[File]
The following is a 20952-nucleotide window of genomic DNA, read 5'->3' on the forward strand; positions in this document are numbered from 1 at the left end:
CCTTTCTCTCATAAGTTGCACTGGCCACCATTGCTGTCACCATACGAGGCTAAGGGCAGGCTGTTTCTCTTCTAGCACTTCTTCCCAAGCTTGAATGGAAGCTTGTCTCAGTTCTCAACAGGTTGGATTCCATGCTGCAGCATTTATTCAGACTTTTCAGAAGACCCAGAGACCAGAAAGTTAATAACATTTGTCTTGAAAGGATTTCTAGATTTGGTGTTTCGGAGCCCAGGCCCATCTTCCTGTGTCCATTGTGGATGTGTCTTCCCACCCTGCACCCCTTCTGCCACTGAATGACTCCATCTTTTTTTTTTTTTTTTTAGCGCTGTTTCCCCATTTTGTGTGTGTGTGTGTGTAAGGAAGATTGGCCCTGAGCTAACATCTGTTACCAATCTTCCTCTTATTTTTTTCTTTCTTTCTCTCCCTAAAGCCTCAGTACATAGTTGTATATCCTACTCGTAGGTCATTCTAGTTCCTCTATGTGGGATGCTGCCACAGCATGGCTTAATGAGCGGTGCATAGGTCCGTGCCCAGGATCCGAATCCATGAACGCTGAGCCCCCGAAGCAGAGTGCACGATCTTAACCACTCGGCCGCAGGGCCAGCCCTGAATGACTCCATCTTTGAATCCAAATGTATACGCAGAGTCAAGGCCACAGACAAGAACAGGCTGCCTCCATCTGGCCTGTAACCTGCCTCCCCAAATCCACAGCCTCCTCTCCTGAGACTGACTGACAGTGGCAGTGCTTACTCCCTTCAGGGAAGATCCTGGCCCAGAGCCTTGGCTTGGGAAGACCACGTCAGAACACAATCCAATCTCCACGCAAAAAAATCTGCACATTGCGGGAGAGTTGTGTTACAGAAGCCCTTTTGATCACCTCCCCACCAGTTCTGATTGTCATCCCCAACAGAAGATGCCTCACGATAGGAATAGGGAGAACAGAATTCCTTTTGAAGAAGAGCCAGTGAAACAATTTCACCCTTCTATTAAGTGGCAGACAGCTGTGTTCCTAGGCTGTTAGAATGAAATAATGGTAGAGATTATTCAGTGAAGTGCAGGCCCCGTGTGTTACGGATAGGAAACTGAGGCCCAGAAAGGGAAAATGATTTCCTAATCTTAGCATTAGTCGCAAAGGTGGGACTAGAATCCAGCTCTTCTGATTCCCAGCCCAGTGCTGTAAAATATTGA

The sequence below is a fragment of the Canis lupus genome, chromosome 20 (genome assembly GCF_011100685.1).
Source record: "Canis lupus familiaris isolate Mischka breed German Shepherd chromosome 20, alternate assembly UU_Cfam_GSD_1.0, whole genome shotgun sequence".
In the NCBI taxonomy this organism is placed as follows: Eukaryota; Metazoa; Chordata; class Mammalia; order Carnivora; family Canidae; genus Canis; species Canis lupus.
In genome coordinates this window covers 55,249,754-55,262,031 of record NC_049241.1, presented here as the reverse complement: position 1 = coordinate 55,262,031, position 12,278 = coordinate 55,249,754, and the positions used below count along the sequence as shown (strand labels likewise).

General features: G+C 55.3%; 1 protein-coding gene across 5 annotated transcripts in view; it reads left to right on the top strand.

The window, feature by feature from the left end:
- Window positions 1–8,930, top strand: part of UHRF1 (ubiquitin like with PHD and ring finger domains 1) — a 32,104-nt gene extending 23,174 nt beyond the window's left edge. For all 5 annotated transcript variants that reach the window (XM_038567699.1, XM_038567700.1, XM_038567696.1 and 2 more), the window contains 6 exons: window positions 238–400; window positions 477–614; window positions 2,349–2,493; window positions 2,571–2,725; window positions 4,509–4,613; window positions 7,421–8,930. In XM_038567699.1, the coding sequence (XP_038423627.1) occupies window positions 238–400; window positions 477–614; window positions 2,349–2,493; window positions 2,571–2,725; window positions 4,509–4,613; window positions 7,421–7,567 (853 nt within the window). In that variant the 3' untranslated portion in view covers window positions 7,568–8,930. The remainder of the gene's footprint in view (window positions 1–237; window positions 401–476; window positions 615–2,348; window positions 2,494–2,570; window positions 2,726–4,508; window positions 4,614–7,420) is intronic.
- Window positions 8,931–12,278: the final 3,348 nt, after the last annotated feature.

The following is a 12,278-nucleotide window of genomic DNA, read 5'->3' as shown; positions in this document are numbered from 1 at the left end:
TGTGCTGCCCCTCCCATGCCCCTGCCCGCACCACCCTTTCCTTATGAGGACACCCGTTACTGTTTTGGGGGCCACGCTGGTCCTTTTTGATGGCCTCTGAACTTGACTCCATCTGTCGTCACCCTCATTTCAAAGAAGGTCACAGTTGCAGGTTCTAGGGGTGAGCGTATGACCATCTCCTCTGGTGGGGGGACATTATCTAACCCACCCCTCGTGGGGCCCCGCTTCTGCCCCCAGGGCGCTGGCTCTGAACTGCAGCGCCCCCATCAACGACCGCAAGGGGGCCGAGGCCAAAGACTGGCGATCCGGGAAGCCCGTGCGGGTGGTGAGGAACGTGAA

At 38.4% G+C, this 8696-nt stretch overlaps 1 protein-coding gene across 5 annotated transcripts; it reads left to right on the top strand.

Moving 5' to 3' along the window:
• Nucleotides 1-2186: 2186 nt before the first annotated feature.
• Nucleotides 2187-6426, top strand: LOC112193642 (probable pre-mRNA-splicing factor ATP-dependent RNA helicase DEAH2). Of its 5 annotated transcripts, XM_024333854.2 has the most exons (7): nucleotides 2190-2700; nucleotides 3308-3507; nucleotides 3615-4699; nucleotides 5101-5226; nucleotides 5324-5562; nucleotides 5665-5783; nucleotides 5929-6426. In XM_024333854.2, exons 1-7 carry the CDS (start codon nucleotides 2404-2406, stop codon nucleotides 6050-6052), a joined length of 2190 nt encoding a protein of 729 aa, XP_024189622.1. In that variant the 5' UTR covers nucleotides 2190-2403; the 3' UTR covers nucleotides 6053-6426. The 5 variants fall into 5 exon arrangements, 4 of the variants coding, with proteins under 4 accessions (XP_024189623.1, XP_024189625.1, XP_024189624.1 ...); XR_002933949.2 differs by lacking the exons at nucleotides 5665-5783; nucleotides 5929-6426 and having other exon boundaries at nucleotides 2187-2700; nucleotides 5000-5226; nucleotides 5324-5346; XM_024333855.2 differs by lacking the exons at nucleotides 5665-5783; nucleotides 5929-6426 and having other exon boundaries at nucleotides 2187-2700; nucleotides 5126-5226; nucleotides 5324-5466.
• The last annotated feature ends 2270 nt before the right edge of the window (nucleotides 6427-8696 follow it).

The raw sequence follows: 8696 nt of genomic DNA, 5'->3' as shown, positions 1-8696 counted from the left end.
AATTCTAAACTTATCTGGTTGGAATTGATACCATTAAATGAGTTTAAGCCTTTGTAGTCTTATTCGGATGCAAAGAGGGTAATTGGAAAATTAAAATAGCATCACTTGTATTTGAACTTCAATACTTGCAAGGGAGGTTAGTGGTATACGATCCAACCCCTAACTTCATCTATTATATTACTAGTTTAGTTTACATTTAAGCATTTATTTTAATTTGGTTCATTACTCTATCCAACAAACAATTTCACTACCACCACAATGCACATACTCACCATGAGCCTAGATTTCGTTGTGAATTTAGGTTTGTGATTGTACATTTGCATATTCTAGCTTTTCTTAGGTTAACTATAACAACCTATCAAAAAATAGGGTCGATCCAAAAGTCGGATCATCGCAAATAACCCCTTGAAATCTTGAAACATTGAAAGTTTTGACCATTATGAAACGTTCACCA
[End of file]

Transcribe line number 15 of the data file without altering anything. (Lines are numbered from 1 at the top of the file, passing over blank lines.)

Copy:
• Nucleotides 1-2186: 2186 nt before the first annotated feature.